The remaining contingent of also–rans is best described as peripheral players who neither set market price nor support the aggressive nuances of the leaders and aspiring leaders of reinsurance.

As the reader’s eye moves to the chart of retrocessionaires (Fig.5), it becomes noticeable that the names become better known while the new sums assured drop quite considerably. Ignoring one mother of all reinsurance deals in 1988, the early noted pattern of the reinsurers is replicated in the retrocessionaires – the market size has dwindled. The real deal makers in this group number only five with volumes dancing through the years without pattern. Three large direct writing companies play an exclusive role as retrocessionaires, while General American actively and directly supports the niche reinsurers. Sun is a big company with a definite professional approach to retro business that some say it learnt from Manulife. In reality, the two were active as reinsurers in old traditional reciprocity deals for a hundred years. The sheer size of these fortresses of financial integrity (it’s annual review time) make them both natural retrocessionaires. Manulife was the first truly active solicitor of retro business on a whole sale basis and leapt to the forefront in the 1980s. Equitable has been somewhat more modest in its overtures to the Canadian reinsurers and, at times, people mistakenly think they are the Canadian Equitable to Kitchener/Waterloo when in reality they are the Equitable Society of America.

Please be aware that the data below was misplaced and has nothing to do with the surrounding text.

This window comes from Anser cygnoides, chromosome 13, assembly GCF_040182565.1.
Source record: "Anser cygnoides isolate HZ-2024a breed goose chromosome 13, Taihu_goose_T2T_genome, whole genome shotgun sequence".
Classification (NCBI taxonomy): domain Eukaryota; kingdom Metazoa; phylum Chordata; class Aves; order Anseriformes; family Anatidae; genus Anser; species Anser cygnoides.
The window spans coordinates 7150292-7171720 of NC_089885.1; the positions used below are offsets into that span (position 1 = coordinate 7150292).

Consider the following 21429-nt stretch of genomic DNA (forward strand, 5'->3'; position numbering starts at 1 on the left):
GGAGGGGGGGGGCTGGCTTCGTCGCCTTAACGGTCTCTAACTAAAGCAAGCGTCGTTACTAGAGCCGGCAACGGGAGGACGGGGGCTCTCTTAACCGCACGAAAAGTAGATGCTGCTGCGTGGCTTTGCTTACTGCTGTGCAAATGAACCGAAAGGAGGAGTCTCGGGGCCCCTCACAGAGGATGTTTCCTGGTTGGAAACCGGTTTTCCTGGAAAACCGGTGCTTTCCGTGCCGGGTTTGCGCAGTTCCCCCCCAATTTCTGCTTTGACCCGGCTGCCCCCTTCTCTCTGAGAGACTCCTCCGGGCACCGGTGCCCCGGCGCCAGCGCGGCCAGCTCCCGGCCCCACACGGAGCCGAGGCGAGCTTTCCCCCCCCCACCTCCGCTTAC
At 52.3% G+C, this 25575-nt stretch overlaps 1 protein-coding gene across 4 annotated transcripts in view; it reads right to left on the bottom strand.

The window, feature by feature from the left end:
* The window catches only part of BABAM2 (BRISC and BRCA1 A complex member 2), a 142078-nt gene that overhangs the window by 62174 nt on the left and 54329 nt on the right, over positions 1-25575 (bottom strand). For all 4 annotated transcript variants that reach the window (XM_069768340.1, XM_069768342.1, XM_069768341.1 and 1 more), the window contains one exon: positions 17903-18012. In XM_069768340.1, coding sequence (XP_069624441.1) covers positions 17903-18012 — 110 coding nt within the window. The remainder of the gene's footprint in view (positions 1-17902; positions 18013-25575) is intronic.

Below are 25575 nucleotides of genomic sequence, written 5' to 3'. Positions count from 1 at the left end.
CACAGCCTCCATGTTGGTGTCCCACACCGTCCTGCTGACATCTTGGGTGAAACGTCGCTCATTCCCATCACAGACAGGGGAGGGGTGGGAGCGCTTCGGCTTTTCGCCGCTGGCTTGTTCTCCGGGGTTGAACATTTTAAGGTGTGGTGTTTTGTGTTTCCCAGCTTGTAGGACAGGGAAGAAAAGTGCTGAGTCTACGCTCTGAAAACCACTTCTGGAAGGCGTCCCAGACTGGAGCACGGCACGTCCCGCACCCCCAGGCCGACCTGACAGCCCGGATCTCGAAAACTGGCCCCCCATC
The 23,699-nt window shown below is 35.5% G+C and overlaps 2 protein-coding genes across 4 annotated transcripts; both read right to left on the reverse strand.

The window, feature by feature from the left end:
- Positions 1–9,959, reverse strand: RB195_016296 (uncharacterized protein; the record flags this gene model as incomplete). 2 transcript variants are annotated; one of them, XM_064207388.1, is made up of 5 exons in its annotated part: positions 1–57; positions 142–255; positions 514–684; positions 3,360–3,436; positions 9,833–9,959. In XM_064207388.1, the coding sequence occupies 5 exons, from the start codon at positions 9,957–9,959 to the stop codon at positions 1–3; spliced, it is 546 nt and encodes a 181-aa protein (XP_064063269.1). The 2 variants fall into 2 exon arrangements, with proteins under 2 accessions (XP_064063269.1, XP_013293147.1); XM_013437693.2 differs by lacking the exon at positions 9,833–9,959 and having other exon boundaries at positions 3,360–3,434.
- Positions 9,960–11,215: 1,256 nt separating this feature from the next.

Other players come and go in this arena of big cases which is a function of capacity wishes that fluctuate wildly. There are not that many jumbo cases to go around every year and reinsurers are increasingly looking at the financial credibility of the retrocessionaires to ensure the long term support for behemoth policies that require retro.

All the players are front and centre with nothing to hide. Each, I am sure, would give details of their operations should you make a polite request. They are an innovative and gregarious group who only bear close control when food and drink entices unbridled articulation. I am not saying that all of their stories are candidates for a Pulitzer Prize but each is an interesting piece of literature.

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You’re Gonna What?